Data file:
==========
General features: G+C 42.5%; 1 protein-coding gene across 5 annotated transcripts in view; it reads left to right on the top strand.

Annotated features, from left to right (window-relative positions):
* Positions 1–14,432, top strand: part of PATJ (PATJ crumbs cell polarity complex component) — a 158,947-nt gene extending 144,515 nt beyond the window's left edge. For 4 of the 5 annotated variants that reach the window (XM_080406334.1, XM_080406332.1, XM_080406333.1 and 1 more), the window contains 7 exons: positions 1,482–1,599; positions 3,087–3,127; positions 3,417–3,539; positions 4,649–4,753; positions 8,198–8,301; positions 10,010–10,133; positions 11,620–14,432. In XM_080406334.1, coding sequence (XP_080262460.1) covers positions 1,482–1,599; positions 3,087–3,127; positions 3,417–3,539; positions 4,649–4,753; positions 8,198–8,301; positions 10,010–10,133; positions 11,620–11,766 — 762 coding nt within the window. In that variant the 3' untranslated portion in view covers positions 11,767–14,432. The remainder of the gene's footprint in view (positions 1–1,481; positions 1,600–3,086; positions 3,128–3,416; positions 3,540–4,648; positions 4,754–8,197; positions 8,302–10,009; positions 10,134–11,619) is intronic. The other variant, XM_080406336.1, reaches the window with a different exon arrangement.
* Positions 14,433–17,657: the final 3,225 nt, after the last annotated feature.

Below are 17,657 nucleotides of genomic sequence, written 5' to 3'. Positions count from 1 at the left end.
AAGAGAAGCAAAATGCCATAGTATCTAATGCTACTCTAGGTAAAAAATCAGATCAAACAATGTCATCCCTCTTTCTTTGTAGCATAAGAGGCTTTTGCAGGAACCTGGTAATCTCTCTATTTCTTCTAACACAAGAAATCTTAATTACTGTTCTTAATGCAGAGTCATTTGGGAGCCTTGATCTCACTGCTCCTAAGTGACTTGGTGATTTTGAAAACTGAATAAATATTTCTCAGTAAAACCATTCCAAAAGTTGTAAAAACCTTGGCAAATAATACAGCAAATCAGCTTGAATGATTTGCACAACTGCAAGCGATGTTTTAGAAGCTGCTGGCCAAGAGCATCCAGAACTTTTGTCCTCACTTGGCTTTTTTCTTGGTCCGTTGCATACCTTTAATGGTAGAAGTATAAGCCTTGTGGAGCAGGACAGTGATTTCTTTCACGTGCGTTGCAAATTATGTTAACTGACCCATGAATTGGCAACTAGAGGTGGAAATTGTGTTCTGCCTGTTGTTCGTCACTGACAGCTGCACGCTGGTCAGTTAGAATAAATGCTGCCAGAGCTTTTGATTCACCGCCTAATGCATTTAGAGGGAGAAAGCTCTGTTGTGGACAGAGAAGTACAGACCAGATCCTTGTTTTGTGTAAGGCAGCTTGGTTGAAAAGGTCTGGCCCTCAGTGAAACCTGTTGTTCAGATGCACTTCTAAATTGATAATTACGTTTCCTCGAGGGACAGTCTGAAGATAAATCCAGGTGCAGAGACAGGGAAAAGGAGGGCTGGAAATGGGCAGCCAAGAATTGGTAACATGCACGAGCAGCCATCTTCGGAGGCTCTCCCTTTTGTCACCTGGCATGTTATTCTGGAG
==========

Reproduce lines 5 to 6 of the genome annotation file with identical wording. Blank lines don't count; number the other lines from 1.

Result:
Below are 17,657 nucleotides of genomic sequence, written 5' to 3'. Positions count from 1 at the left end.
AAGAGAAGCAAAATGCCATAGTATCTAATGCTACTCTAGGTAAAAAATCAGATCAAACAATGTCATCCCTCTTTCTTTGTAGCATAAGAGGCTTTTGCAGGAACCTGGTAATCTCTCTATTTCTTCTAACACAAGAAATCTTAATTACTGTTCTTAATGCAGAGTCATTTGGGAGCCTTGATCTCACTGCTCCTAAGTGACTTGGTGATTTTGAAAACTGAATAAATATTTCTCAGTAAAACCATTCCAAAAGTTGTAAAAACCTTGGCAAATAATACAGCAAATCAGCTTGAATGATTTGCACAACTGCAAGCGATGTTTTAGAAGCTGCTGGCCAAGAGCATCCAGAACTTTTGTCCTCACTTGGCTTTTTTCTTGGTCCGTTGCATACCTTTAATGGTAGAAGTATAAGCCTTGTGGAGCAGGACAGTGATTTCTTTCACGTGCGTTGCAAATTATGTTAACTGACCCATGAATTGGCAACTAGAGGTGGAAATTGTGTTCTGCCTGTTGTTCGTCACTGACAGCTGCACGCTGGTCAGTTAGAATAAATGCTGCCAGAGCTTTTGATTCACCGCCTAATGCATTTAGAGGGAGAAAGCTCTGTTGTGGACAGAGAAGTACAGACCAGATCCTTGTTTTGTGTAAGGCAGCTTGGTTGAAAAGGTCTGGCCCTCAGTGAAACCTGTTGTTCAGATGCACTTCTAAATTGATAATTACGTTTCCTCGAGGGACAGTCTGAAGATAAATCCAGGTGCAGAGACAGGGAAAAGGAGGGCTGGAAATGGGCAGCCAAGAATTGGTAACATGCACGAGCAGCCATCTTCGGAGGCTCTCCCTTTTGTCACCTGGCATGTTATTCTGGAG